Friday, March 3, 2017

A rose among the weeds

Much of the discussion around whether Pakistan should revive the 21st Amendment court has been completely conclusory. Happily, there have been a few roses among the weeds. This op-ed by Islamabad lawyer Babar Sattar for The News International is a welcome example. Consider this excerpt:
The case for military courts as a means to fight terror rests on two assumptions. One, terrorists of the sort that we are faced with can be deterred by the threat of harsh punishment such as the death penalty. And two, accused get released from civilian courts because judges are either incompetent or afraid. Both suggestions, apart from being contestable, misdiagnose the problem and misconceive the solution. 
There is no objective basis to conclude that terror or other heinous crime can be deterred by threat of harsh punishment, as it is certainty of punishment and not its severity that reduces crime. To create certainty of punishment we need functional institutions producing predicable results consistently and not ad-hoc arrangements producing consequences in select cases. The terror infrastructure will not fall apart due to fear of courts. It will have to be dismantled by taking down the supply chain and addressing root causes.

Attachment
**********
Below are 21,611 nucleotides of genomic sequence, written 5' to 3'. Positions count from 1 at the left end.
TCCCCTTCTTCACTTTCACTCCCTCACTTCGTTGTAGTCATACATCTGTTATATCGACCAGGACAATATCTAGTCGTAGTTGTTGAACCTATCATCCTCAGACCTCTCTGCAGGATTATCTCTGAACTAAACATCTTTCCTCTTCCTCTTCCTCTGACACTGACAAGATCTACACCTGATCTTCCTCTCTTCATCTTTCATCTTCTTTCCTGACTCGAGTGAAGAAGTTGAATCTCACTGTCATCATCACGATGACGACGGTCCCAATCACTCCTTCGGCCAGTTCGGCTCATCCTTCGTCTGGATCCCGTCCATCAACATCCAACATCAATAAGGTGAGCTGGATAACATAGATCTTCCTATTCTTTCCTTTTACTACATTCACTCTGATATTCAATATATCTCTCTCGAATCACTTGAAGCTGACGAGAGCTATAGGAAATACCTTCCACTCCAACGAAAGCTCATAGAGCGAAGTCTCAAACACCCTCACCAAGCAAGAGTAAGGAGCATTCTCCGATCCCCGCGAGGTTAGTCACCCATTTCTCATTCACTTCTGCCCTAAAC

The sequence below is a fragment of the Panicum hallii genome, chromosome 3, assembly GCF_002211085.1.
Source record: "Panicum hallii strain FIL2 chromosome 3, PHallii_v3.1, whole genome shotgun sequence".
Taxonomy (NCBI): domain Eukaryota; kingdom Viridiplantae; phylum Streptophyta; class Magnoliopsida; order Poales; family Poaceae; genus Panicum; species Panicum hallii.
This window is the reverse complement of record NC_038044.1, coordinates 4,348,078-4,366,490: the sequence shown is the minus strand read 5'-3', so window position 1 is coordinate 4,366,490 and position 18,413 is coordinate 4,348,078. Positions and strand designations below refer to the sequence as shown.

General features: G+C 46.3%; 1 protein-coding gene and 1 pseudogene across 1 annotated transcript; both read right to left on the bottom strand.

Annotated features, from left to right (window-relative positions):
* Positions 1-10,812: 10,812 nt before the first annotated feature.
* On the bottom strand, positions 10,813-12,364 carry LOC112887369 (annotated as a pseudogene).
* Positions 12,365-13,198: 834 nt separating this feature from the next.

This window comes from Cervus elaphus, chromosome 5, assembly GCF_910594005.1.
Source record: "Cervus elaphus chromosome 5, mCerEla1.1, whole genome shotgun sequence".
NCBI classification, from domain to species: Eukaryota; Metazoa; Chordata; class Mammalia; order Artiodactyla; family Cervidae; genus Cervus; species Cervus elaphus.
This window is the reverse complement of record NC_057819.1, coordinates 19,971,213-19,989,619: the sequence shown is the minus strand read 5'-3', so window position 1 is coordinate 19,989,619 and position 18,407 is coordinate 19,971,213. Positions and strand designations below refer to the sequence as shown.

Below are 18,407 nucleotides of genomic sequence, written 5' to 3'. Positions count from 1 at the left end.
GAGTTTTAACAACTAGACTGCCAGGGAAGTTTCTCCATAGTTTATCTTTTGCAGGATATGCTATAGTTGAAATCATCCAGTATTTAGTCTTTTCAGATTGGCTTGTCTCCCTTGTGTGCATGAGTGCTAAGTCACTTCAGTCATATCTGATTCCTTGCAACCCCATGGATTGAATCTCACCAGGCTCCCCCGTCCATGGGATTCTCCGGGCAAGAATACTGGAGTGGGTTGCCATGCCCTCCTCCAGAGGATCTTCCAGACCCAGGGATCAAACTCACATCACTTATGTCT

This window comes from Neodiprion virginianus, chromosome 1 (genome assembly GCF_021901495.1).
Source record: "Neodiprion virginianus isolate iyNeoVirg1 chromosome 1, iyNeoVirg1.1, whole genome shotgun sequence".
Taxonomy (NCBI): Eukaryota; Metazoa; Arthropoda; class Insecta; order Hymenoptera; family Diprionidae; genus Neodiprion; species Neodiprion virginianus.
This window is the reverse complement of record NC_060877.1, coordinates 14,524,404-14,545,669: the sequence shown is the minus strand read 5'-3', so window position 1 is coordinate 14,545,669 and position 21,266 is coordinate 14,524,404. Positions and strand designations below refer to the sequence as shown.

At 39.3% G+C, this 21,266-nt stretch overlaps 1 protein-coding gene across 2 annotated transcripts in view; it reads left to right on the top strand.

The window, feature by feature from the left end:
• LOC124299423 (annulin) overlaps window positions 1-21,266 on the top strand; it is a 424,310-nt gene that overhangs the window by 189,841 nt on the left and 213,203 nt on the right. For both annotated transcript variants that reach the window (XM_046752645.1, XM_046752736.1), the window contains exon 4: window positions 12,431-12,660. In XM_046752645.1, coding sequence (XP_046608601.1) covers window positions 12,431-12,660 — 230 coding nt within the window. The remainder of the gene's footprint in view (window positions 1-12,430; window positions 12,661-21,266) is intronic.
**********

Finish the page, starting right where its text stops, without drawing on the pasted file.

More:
And the accused get released by courts because our investigations are faulty and prosecution weak. The solution again is not installation of judges willing to convict the accused without evidence. Fixing the court system will produce efficiency and reduce pendency, and must be done. But an efficient court system will not impact terrorism unless the criminal justice system and its non-court components – investigation and prosecution – are fixed. Calling in the military to act as police and judges solves nothing. 
When all else fails, we will need to undertake laborious rebuilding of the moth-eaten civilian institutions that comprise our criminal justice system. The sooner we start the better.

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